Geomorphic relationships characteristic of the region between the Billefjorden and Austfjorden display a high degree of complexity. The relationships result from palaeogeographical changes which took place during the Late Pleistocene and Holocene. A topographic expression is the product of glacial, marine and lacustrine processes. In view of the gathered observational information and the 14C date of 8.120+60 ɣr BP (Gd-1900) provided in 1987 on marine shells found in glacial deposits between Hoglandvatnet and Alandvatnet, inferences can be made as to a large extent of marine processes in the study area during the maior part of the tarlier Holocene.
Extensive floors of well-developed ancient trough-like valleys around Petuniabukta were subject to glacial, marine and alterations caused by gravity movements during the Late Pleistocene and Holocene. Palaeogeographical changes took place and are still occurring under the influence of land uplifting movements. The earliest recognizable phase of glaciation occured during the so called Billefjorden Stage about 35.000 to 45.000 years ago. The available evidence suggests that the glaciation was divided into two stages, first the major advance and then, a minor ice advance. This glacial episode was followed by morphological alterations conditioned largely by the action of sea and gravitational factors. About 6.500 years BP a short-term, though rather extensive glacier advance took place and afterwards, the processes of marine morphogenesis recurred. The last notable glaciation phase traced from the land surface can be identified with the Little Ice Age. The Holocene changes in morphology are reflected in extensive outwash plains and a tidal plain.
This article presents characteristics of the Quaternary deposits and landforms of Ebbadalen, the Nordenskióldbreen foreląnd and the Wordiekammen massif on the basis of geomorphological mapping of this area and a number of geologic profiles A—L studied in detail. Glaciers were much more expanded during the Pleistocene than they are nowadays. Over a period referred to by the present authors as the Petuniabukta-Adolfbukta Stage they occupied the whole Ebbadalen area and the eastern part of Adolfbukta. Marine terraces of 70- 80, 60—65 and 50—55 m a.s.l. were formed earlier. At the turn of the Pleistocene three marine terraces were produced at 40—45, 30—35 and 20—25 m a.s.l. Throughout the Early Holocene transgression (the Ebbadalen Stage = the Thomsondalen Stage) glaciers occurred in nearly the entire Ebbadalen area and occupied a larger part of Adolfbukta than nowadays. During the Middle and Late Holocene marine terraces of 12—15, 5—8, 3—4 and 1—2 m a.s.l. were initiated. Two more glacier advances, the later relating to the Little Ice Age, took place during the Late Holocene
Mineralogical and chemical analysis of the glacial deposits of the Petuniabukta region, laid down due to glacial advances occurring from the Billefjorden Stage to the Little Ice Age has been made. The deposits have substantial carbonate contents which, however, vary depending on rock types of which the bedrock is built up. The calcium ion is the main component of the sorption complex of the deposits under investigation. A proportion of other ions, including magnesium, sodium and potassium, is markedly lower. An increase in the magnesium, sodium and potassium ion contents of the sorption complex with age and a concurrent decline in calcium ions have been reported from glacial tills. The illite clay minerals prevail in glacial deposits occurring around Petuniabukta. Apart from them, there are large quantities of the chlorite and kaolinite clay minerals. The glacial deposits of Spitsbergen remain markedly richer in the chlorite group than glacial tills of Poland. Simultaneously, they contain markedly smaller amounts of minerals of the- smectite group and illite/smectite mixed-layer minerals. This is due to a fainter effect of the weathering processes on the glacial deposits of Spitsbergen, compared with the glacial tills of Poland.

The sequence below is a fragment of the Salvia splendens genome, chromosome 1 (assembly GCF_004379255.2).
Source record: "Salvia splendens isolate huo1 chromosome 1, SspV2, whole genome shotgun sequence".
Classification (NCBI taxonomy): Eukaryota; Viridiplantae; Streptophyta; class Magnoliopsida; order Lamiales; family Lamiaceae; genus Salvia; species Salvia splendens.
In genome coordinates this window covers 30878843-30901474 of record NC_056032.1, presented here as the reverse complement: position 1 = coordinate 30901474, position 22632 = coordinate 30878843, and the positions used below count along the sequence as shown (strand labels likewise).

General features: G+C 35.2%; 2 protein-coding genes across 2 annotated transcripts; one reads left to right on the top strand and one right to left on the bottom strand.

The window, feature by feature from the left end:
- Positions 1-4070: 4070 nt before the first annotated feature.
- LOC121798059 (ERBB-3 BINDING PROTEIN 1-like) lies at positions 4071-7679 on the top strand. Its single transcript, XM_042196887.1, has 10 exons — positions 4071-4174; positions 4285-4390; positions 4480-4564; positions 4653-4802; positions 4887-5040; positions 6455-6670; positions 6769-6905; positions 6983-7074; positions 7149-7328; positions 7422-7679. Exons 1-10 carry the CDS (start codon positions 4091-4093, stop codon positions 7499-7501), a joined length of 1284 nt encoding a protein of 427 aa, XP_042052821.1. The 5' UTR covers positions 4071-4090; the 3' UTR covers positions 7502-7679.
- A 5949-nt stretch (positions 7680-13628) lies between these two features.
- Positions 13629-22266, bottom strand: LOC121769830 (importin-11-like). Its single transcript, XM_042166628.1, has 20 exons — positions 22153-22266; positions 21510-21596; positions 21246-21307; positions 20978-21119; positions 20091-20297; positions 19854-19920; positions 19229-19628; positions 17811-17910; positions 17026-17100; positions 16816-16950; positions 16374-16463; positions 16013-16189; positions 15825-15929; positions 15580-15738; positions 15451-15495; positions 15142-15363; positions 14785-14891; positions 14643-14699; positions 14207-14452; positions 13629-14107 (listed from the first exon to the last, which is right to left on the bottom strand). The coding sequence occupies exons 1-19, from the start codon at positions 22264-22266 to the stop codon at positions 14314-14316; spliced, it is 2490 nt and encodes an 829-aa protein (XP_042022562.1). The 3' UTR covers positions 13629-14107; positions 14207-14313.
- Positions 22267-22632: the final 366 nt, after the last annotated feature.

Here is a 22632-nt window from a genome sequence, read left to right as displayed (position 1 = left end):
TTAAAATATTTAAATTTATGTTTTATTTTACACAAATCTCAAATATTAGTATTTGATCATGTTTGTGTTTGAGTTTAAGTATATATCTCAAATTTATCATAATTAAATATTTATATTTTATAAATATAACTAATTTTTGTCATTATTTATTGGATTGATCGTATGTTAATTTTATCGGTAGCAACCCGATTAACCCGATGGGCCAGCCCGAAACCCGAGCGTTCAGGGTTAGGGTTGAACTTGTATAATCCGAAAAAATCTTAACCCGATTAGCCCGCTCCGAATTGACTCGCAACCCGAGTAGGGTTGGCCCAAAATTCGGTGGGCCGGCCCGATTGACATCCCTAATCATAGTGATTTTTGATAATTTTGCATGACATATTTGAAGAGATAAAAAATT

In the 1985 ablation season studies were made of the dynamics and size of the transport of suspended and dissolved material in a glaciated drainage basin (the Ebbaelva) and an unglaciated one (the Dynamiskbekken) in the central part of West Spitsbergen island. The dynamics of runoff, the exhaustion of sources of transportable suspended material, hysteretic effects during floods, the share of genetic type of water differing in the mineralisation level and chemical content, as well as the role of rain waters in mobilising soluble salts, are the principal factors of transport dynamics. The extremaly warm ablation season caused the extent of denudation to exceed the estimates made so far.
The largest glacier of the Petuniabukta area is the Hörbyebreen. It is among the tew on Spitsbergen whose marginal zones undergo areal decay. What has made in this type of glacier is a rich supra-glacial moraine cover that was formed as a result of a deformation of debris bands in the frontal part following a surge. In the marginal zone three subzones were distinguished differing in the degree of degradation of passive ice that covers almost all its area. They also differ in the stability of deposits and in the relief.